To make your planet-viewing worthwhile, make sure to always drink water, wear appropriate sunscreen, a hat, and remain under shade. 

After all, what good it is to catch a glimpse of Venus’ pristine beauty if you look haggard yourself?

What’s The Best Time To Use A Telescope?

The best time for space observation will always be at night. When the sun is no longer in sight, the stars and moon reveal themselves gloriously across the night sky. 

Plus, you’re already free from the inconvenience of dealing with searing temperatures and potential optical injuries.

While some people observed galactic objects during the day, they did it with precision. You must accurately point telescopes in the right direction to locate your objectives.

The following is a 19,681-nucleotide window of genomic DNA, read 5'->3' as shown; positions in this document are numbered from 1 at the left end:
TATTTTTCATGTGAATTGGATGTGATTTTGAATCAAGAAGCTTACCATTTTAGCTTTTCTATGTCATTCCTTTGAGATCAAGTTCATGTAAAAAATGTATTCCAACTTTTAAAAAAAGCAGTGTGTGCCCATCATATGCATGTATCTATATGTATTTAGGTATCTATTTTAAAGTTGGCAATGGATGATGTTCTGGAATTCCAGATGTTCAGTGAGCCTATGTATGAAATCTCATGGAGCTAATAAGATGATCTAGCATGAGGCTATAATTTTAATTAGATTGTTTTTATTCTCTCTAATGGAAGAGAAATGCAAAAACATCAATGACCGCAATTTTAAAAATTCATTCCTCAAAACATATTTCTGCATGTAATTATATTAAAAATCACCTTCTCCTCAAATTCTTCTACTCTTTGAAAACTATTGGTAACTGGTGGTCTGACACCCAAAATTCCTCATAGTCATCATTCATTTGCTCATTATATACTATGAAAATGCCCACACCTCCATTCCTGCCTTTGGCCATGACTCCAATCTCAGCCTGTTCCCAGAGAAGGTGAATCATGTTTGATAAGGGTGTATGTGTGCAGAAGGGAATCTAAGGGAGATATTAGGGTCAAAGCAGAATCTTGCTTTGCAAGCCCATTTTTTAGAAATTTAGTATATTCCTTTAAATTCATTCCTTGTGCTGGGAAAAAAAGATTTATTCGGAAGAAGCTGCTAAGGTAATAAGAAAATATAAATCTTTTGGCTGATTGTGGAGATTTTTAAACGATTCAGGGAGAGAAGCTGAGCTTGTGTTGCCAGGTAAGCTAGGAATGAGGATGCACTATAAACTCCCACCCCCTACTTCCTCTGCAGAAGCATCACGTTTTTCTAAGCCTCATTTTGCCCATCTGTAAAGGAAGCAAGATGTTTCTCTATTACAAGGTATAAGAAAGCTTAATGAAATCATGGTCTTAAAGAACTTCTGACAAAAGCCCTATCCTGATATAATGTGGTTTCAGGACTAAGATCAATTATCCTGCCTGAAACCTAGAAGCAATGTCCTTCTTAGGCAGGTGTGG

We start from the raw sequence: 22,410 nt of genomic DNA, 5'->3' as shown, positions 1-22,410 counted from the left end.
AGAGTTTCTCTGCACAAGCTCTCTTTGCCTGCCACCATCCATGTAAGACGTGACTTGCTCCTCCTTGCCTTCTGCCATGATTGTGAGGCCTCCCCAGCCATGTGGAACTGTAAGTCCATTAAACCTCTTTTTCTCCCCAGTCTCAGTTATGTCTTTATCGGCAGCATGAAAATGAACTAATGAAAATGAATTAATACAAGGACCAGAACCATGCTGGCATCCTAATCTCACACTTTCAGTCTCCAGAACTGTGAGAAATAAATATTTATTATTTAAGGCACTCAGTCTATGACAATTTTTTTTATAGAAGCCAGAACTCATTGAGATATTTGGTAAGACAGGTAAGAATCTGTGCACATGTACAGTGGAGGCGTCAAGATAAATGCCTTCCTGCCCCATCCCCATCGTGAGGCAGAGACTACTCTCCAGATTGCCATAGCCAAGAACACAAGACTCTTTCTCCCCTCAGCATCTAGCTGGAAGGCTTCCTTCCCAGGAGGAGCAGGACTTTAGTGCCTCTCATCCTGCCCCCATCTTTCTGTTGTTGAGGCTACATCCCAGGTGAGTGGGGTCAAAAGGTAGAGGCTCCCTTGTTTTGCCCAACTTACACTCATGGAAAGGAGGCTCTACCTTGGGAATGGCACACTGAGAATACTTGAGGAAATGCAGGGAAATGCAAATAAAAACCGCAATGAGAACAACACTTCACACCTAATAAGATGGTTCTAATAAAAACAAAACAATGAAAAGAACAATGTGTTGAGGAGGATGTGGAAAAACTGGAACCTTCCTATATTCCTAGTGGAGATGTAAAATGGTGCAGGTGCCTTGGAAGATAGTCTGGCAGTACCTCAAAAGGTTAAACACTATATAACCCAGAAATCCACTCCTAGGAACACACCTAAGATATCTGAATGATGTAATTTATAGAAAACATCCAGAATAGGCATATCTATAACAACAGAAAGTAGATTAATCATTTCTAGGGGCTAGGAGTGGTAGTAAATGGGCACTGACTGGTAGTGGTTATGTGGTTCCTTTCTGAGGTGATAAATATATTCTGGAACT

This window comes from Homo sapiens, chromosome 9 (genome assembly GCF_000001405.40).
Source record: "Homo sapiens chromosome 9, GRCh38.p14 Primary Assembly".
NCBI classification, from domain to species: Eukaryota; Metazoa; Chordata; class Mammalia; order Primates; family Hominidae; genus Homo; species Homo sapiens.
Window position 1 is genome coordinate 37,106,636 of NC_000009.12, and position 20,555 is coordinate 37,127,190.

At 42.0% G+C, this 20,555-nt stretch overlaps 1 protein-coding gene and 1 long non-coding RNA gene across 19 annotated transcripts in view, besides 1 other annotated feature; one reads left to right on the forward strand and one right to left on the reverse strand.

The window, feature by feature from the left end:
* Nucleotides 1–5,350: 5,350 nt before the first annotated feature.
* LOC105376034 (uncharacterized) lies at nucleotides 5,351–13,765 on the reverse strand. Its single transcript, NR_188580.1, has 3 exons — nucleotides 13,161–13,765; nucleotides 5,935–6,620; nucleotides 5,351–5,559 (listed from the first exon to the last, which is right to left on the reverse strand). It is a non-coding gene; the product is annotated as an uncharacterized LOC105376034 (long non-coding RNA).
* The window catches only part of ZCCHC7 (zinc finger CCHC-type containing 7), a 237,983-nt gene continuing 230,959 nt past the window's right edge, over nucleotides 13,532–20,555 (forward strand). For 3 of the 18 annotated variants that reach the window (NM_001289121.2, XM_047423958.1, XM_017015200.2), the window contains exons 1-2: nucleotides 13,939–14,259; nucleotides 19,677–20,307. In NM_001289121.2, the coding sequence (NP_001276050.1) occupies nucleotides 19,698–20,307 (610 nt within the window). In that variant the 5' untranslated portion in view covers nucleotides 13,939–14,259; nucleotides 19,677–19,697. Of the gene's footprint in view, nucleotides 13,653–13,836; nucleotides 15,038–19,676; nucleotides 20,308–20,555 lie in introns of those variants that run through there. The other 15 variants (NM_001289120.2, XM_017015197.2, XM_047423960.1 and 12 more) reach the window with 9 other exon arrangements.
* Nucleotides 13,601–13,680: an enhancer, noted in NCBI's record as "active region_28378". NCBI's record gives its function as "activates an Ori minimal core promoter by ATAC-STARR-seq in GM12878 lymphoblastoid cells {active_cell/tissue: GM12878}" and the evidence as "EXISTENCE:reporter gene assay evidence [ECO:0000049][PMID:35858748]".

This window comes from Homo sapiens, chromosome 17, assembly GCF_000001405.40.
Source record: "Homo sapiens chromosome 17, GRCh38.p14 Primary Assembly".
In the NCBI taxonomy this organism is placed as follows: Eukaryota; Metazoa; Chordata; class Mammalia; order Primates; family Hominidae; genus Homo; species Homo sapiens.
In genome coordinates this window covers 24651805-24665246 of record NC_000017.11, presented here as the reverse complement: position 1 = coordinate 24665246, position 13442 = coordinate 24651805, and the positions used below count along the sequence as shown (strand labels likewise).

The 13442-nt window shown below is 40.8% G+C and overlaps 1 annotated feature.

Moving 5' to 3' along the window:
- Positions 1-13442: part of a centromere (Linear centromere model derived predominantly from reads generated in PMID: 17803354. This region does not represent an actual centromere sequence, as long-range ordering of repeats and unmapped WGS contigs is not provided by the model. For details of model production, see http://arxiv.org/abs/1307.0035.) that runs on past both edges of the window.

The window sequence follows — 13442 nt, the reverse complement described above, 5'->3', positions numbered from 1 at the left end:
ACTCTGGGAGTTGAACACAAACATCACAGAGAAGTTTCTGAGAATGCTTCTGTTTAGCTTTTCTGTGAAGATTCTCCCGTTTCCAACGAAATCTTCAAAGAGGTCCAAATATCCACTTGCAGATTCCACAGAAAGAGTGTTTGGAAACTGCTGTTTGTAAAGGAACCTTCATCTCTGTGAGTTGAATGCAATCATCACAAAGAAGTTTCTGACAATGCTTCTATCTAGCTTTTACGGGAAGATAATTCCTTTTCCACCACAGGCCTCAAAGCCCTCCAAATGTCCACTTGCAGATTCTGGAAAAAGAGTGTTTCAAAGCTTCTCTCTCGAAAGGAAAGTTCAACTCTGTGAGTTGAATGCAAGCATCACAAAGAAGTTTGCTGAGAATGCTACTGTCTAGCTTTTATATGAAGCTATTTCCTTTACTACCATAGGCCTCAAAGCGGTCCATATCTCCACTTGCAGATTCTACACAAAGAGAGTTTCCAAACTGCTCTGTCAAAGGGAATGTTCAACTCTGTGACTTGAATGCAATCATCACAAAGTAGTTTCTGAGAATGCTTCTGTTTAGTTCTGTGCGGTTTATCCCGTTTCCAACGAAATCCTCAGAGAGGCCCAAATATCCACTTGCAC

Still, you will find more success if you observe at night.

Is It Safe To Use The Telescope During The Daytime?

That depends on two things: 

  1. Peripheral accessories you’re using
  2. What you’re trying to observe

If you’ll avoid the sky and focus solely on wildlife and other sceneries, using a telescope during the day is fine. In fact, there are many things to enjoy that you’ll spend hours fixed on the lens. 

However, if you’re on an expedition to explore Jupiter, Venus, or Mercury, you must have the appropriate filter to back you up. 

Without one, you risk putting your eyes in harm’s way when you point the device in the wrong direction.


Is it better to use the telescope during nighttime than daytime?

It depends on what you intend to observe. Telescopes were originally designed to be used during the day.